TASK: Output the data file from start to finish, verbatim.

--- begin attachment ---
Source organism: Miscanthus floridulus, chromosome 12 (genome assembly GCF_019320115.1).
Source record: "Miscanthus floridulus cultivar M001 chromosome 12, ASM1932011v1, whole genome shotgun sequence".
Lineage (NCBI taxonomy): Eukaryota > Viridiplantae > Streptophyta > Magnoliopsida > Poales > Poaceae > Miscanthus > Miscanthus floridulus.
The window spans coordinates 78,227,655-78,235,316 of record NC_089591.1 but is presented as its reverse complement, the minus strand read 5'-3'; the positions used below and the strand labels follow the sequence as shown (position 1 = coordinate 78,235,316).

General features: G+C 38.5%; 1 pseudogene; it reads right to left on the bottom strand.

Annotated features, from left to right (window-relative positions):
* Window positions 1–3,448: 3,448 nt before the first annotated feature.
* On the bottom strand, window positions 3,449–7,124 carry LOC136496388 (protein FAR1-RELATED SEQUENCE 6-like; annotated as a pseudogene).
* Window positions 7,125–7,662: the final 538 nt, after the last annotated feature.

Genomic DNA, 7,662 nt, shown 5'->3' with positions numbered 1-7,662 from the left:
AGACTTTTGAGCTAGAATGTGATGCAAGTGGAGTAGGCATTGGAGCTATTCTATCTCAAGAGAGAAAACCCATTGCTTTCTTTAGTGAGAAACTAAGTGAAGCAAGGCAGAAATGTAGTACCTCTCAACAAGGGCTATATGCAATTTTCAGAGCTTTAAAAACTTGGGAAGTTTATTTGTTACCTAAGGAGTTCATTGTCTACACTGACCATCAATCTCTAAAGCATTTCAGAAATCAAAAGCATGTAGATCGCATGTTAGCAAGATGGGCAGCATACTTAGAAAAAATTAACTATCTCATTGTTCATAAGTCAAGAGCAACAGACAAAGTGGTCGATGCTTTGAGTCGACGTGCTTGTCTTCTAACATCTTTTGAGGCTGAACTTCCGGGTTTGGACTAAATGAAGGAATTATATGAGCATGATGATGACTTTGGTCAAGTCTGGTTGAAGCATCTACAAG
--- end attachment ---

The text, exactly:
Source organism: Miscanthus floridulus, chromosome 12 (genome assembly GCF_019320115.1).
Source record: "Miscanthus floridulus cultivar M001 chromosome 12, ASM1932011v1, whole genome shotgun sequence".
Lineage (NCBI taxonomy): Eukaryota > Viridiplantae > Streptophyta > Magnoliopsida > Poales > Poaceae > Miscanthus > Miscanthus floridulus.
The window spans coordinates 78,227,655-78,235,316 of record NC_089591.1 but is presented as its reverse complement, the minus strand read 5'-3'; the positions used below and the strand labels follow the sequence as shown (position 1 = coordinate 78,235,316).

General features: G+C 38.5%; 1 pseudogene; it reads right to left on the bottom strand.

Annotated features, from left to right (window-relative positions):
* Window positions 1–3,448: 3,448 nt before the first annotated feature.
* On the bottom strand, window positions 3,449–7,124 carry LOC136496388 (protein FAR1-RELATED SEQUENCE 6-like; annotated as a pseudogene).
* Window positions 7,125–7,662: the final 538 nt, after the last annotated feature.

Genomic DNA, 7,662 nt, shown 5'->3' with positions numbered 1-7,662 from the left:
AGACTTTTGAGCTAGAATGTGATGCAAGTGGAGTAGGCATTGGAGCTATTCTATCTCAAGAGAGAAAACCCATTGCTTTCTTTAGTGAGAAACTAAGTGAAGCAAGGCAGAAATGTAGTACCTCTCAACAAGGGCTATATGCAATTTTCAGAGCTTTAAAAACTTGGGAAGTTTATTTGTTACCTAAGGAGTTCATTGTCTACACTGACCATCAATCTCTAAAGCATTTCAGAAATCAAAAGCATGTAGATCGCATGTTAGCAAGATGGGCAGCATACTTAGAAAAAATTAACTATCTCATTGTTCATAAGTCAAGAGCAACAGACAAAGTGGTCGATGCTTTGAGTCGACGTGCTTGTCTTCTAACATCTTTTGAGGCTGAACTTCCGGGTTTGGACTAAATGAAGGAATTATATGAGCATGATGATGACTTTGGTCAAGTCTGGTTGAAGCATCTACAAG